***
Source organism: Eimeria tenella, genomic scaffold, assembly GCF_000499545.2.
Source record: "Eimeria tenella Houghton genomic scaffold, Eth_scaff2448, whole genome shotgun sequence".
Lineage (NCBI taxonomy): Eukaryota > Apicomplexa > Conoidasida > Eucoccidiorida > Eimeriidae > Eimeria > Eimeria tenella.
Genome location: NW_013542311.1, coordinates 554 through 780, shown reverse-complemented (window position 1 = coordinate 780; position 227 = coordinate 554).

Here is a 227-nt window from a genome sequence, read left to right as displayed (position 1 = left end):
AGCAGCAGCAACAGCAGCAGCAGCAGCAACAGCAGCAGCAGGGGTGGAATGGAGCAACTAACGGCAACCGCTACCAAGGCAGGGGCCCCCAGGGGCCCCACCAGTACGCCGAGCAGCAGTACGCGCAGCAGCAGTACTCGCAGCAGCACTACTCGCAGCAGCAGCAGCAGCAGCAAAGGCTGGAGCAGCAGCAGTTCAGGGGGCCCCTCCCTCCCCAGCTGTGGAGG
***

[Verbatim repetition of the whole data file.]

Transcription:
Source organism: Eimeria tenella, genomic scaffold, assembly GCF_000499545.2.
Source record: "Eimeria tenella Houghton genomic scaffold, Eth_scaff2448, whole genome shotgun sequence".
Lineage (NCBI taxonomy): Eukaryota > Apicomplexa > Conoidasida > Eucoccidiorida > Eimeriidae > Eimeria > Eimeria tenella.
Genome location: NW_013542311.1, coordinates 554 through 780, shown reverse-complemented (window position 1 = coordinate 780; position 227 = coordinate 554).

Here is a 227-nt window from a genome sequence, read left to right as displayed (position 1 = left end):
AGCAGCAGCAACAGCAGCAGCAGCAGCAACAGCAGCAGCAGGGGTGGAATGGAGCAACTAACGGCAACCGCTACCAAGGCAGGGGCCCCCAGGGGCCCCACCAGTACGCCGAGCAGCAGTACGCGCAGCAGCAGTACTCGCAGCAGCACTACTCGCAGCAGCAGCAGCAGCAGCAAAGGCTGGAGCAGCAGCAGTTCAGGGGGCCCCTCCCTCCCCAGCTGTGGAGG